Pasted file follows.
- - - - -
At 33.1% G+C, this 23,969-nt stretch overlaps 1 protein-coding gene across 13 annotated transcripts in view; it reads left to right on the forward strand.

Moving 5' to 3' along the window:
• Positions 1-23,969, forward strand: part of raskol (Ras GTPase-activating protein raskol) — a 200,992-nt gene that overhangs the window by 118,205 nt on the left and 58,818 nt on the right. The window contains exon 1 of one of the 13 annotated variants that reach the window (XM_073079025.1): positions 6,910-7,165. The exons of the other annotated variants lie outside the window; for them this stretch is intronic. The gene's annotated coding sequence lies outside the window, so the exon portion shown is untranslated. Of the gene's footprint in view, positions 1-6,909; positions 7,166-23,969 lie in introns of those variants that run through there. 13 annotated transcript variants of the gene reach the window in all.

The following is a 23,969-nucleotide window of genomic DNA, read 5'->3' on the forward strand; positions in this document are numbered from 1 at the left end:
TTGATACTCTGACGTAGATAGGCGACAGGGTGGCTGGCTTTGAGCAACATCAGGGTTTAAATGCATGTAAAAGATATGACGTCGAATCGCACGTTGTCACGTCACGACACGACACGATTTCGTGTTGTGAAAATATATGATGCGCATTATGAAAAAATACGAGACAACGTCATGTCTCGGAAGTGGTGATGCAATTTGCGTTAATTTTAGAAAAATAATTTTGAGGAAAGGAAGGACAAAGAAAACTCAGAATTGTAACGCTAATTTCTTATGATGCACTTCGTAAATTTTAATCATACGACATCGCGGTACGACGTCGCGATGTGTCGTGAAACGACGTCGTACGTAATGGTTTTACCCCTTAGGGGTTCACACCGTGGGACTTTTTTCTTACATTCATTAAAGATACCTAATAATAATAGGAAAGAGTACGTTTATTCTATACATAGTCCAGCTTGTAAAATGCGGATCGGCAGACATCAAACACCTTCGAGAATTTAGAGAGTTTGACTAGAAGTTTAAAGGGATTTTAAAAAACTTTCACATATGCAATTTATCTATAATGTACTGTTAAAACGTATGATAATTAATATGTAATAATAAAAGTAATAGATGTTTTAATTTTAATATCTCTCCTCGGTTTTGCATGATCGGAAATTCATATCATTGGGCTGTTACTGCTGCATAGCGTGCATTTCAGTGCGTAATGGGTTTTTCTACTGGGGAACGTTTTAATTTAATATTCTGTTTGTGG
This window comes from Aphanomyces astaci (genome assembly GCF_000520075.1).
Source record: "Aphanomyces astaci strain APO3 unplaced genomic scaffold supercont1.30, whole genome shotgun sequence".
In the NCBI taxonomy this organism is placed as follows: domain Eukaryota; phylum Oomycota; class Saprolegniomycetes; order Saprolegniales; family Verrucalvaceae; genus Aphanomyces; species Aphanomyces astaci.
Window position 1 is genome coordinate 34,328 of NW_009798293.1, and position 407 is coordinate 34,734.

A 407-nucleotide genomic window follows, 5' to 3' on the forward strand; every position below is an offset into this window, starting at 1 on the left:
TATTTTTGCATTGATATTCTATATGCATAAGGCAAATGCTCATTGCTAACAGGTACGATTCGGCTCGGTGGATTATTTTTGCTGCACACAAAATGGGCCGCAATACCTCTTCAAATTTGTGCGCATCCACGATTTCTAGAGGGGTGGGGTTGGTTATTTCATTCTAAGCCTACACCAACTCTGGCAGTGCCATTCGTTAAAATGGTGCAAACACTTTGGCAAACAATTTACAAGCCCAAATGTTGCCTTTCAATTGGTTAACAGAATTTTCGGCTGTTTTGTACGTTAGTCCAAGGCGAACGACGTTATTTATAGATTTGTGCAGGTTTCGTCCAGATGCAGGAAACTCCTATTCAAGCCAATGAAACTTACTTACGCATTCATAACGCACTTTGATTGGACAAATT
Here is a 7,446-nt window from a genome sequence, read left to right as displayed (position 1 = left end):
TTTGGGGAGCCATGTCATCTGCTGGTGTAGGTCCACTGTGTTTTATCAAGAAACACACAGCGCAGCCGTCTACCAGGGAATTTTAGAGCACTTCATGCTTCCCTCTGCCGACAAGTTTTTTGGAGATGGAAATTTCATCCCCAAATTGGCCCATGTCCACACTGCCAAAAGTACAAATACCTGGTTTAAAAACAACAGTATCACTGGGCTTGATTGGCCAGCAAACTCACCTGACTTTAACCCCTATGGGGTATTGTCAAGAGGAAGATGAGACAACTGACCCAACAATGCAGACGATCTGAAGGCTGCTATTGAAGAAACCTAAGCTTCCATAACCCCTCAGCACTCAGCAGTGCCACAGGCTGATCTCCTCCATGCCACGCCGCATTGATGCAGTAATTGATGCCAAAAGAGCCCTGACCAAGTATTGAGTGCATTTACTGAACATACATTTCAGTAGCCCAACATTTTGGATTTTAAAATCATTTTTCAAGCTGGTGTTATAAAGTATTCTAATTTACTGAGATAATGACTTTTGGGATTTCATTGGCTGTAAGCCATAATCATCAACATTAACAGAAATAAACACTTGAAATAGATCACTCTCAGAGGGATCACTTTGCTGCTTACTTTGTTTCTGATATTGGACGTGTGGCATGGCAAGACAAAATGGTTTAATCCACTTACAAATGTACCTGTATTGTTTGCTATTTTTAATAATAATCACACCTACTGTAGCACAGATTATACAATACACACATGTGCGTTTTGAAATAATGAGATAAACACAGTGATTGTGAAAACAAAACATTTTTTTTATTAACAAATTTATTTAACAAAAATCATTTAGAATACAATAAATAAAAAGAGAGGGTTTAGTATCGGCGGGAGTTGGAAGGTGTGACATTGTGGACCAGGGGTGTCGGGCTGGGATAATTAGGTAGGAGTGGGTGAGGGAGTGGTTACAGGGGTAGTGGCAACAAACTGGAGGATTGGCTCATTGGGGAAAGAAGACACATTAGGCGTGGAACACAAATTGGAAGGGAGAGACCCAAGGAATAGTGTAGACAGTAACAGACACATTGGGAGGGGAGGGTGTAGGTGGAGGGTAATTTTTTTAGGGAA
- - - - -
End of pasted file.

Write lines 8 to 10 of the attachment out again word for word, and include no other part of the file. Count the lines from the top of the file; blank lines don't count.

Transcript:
In the NCBI taxonomy this organism is placed as follows: domain Eukaryota; phylum Oomycota; class Saprolegniomycetes; order Saprolegniales; family Verrucalvaceae; genus Aphanomyces; species Aphanomyces astaci.
Window position 1 is genome coordinate 34,328 of NW_009798293.1, and position 407 is coordinate 34,734.

A 407-nucleotide genomic window follows, 5' to 3' on the forward strand; every position below is an offset into this window, starting at 1 on the left: